Overhead Lifting for Overhead Throwers

Posted: September 4, 2012 in General Health

Some people consider overhead lifting to be taboo in the baseball world. This doesn’t make sense to me at all. If you apply a logical thought process to lifting for any sport, you would want to strengthen the athlete during the most injury prone range of motion (ROM), right?

When a pitcher throws a baseball 90 mph, his arm is moving at 7000°/second. This is by far the fastest movement in sports, and also explains why a pitcher is so likely to hurt his arm. From the time the arm cocks to start moving forward until the ball is released, the pitcher’s hand is over his head. So the pitcher is holding a weighted implement (even though a baseball weighs only 5 oz) and moving his arm at the fastest speed any body part moves in any sport, but we shouldn’t train the pitcher in this position?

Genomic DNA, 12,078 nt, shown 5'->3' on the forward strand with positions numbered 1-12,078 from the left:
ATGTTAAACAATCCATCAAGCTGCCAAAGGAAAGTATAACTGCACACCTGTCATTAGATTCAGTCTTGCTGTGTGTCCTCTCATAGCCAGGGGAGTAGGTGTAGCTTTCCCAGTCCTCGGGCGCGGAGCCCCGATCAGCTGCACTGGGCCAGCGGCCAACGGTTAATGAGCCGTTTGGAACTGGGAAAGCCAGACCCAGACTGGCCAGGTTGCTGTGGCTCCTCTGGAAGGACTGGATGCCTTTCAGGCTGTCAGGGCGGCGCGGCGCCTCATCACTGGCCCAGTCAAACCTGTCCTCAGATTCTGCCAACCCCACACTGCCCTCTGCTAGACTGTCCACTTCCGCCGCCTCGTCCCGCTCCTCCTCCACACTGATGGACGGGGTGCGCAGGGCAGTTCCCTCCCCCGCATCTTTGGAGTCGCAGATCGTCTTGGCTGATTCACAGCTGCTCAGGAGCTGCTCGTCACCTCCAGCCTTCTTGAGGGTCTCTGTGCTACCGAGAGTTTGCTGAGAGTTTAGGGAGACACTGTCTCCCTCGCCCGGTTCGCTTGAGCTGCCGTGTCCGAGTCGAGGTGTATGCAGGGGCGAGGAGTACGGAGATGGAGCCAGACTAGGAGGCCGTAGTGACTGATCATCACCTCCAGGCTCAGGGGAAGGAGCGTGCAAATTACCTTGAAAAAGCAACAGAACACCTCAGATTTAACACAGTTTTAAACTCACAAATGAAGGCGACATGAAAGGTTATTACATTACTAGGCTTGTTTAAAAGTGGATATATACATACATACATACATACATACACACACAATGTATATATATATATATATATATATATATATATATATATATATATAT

Since the ball is only 5 oz, I definitely suggest staying light and fast with the weights (or bands, manual work, etc) as opposed to heavy and slow. Two reasons for this:

1. We want to focus on the stabilizer muscles in the shoulder, mainly the rotator cuff, and a heavier weight tends to activate the larger muscles to protect us from injuring our smaller muscles, and

2. We want to train a pitcher’s body in a very sports specific manor.

I hesitate to lay out boundaries because each athlete is so different, but in general I wouldn’t go over 5 lbs when doing rotator cuff specific work, like internal/external rotation. The rule I use is as you increase ROM, decrease the weight. This is true for any exercise, but especially shoulder work because of how much ROM it naturally has. With the pitchers I work with, we will go as light as 21 oz on certain exercises. Error on the light side until you become proficient in whatever exercise you choose.

The shoulder is very different than any other joint in the body, so don’t train it like every other joint.


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